Some people of color mock the way other members in their community speak as a way of gaining “acceptance” by white people. For a long time, I imitated Desi accents around my white friends, classmates, and co-workers who would burst into laughter every time. I decided to stop when they thought it was “ok” for them to mock the accents just because I did it. While it’s certainly not the same thing when I imitate the Desi accent around only people of color, the privilege of not facing challenges because of our white accents rarely enters the conversation. I have heard others say things like, “I can’t stand the Desi accent, it’s annoying,” or “I hate the way Indians/Pakistanis talk,” or make innocent-sounding statements like, “Desi accents are hilarious!” These comments don’t take into account that there are real South Asians who actually live with the reality of racist remarks, angry looks, discrimination, and harsh judgment due to the stereotypes linked with their accents.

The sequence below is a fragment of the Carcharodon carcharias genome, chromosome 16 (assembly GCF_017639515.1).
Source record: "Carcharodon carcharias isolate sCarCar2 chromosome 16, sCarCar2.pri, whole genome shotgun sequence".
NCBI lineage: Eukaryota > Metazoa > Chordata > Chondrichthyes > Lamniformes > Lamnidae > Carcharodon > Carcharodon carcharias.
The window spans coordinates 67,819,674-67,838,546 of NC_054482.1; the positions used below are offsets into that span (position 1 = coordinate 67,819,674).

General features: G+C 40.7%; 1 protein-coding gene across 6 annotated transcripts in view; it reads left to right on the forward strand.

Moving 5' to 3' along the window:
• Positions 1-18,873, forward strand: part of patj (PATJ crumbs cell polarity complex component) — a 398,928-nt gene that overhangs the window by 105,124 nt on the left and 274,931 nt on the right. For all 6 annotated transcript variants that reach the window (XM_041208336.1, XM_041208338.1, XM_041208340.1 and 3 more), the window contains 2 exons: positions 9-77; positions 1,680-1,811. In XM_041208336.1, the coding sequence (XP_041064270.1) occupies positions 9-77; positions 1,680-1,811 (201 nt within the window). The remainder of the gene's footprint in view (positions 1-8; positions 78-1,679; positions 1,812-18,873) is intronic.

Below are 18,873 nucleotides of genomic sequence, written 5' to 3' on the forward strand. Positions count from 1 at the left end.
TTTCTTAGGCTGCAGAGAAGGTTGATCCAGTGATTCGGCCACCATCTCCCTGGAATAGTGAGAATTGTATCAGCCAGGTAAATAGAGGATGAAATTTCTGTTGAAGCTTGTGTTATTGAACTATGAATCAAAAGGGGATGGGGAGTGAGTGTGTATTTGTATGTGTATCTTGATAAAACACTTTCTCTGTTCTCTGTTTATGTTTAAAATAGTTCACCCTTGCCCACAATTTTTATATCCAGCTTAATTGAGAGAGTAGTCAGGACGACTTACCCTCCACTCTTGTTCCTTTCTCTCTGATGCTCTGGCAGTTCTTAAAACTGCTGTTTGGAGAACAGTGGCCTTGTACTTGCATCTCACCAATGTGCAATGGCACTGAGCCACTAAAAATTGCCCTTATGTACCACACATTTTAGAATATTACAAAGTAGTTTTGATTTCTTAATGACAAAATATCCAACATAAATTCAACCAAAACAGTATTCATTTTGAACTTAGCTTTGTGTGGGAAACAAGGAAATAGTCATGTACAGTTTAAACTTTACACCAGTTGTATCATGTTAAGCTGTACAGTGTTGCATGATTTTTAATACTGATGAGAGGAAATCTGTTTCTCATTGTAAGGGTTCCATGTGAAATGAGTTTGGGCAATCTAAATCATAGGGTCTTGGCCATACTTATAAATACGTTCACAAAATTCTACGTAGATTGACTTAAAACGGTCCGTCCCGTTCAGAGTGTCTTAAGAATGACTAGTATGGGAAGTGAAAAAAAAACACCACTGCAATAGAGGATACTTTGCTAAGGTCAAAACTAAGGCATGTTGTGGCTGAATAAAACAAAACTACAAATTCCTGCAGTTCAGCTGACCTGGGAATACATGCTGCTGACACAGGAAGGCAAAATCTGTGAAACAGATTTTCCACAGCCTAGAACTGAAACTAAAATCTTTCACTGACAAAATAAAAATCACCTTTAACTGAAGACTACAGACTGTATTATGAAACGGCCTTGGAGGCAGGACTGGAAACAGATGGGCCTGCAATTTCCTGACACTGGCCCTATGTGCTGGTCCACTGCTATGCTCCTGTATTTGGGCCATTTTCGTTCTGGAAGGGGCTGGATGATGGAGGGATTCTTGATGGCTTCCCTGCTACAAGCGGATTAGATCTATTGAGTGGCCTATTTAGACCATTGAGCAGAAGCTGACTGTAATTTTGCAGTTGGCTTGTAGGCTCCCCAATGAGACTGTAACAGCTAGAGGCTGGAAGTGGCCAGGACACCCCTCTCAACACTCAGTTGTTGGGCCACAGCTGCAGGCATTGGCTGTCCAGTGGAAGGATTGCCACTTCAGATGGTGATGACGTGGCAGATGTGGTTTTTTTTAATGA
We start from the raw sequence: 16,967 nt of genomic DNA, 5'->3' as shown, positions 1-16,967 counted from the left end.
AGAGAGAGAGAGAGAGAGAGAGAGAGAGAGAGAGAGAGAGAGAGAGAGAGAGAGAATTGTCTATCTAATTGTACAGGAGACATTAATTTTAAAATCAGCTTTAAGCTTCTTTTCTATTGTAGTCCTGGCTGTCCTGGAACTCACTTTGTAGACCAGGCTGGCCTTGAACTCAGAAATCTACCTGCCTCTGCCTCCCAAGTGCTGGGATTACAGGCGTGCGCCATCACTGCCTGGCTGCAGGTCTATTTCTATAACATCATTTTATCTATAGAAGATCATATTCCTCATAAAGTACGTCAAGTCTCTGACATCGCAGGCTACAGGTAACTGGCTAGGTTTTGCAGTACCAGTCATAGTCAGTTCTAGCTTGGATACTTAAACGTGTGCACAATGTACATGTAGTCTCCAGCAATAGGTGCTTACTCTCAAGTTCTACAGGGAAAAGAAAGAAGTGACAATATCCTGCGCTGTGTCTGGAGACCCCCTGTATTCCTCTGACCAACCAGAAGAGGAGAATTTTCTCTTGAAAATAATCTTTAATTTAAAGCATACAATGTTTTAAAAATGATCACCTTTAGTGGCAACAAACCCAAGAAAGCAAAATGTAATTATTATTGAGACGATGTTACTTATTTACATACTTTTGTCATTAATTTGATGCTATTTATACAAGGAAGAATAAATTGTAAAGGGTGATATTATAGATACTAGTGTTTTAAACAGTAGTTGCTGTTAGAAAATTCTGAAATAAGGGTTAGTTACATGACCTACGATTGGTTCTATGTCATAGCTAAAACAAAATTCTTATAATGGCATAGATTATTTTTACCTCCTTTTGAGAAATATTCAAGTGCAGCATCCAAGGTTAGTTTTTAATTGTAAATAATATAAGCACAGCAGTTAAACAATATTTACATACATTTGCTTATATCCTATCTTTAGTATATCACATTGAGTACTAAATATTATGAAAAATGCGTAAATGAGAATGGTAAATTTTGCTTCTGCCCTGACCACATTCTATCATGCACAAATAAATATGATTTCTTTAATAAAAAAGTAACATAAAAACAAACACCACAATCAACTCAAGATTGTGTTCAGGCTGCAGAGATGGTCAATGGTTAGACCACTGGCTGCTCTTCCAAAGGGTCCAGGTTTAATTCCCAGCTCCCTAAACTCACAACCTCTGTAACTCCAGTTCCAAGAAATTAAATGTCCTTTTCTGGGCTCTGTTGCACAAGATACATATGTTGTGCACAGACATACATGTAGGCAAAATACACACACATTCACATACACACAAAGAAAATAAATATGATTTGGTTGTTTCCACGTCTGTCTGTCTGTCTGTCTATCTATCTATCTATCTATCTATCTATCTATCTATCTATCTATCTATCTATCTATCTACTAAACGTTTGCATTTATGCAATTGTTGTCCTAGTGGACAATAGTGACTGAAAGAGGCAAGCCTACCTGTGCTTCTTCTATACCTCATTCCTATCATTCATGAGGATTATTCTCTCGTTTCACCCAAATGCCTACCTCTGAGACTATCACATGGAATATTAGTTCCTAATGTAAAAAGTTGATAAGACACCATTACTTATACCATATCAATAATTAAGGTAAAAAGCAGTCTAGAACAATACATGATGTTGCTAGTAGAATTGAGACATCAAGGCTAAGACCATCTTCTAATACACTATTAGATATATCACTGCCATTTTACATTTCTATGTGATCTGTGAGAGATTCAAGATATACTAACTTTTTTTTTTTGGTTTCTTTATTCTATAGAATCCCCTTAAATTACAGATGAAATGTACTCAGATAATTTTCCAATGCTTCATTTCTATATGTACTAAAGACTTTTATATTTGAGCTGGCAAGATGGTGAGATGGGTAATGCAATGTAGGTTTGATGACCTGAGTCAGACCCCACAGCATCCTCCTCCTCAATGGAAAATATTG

Accent, however, is more than a theatrical device and has also been linked to real life perceptions of competency, intelligence, and credibility. In educational contexts, including language learning communities, non-native speaking students and teachers face judgments of academic or professional incompetence based on their language status.
Which is why I don’t care how funny you think you are when you mock those “fobs.”
why I don’t think non-Jamaicans playing at Jamaican accents are funny.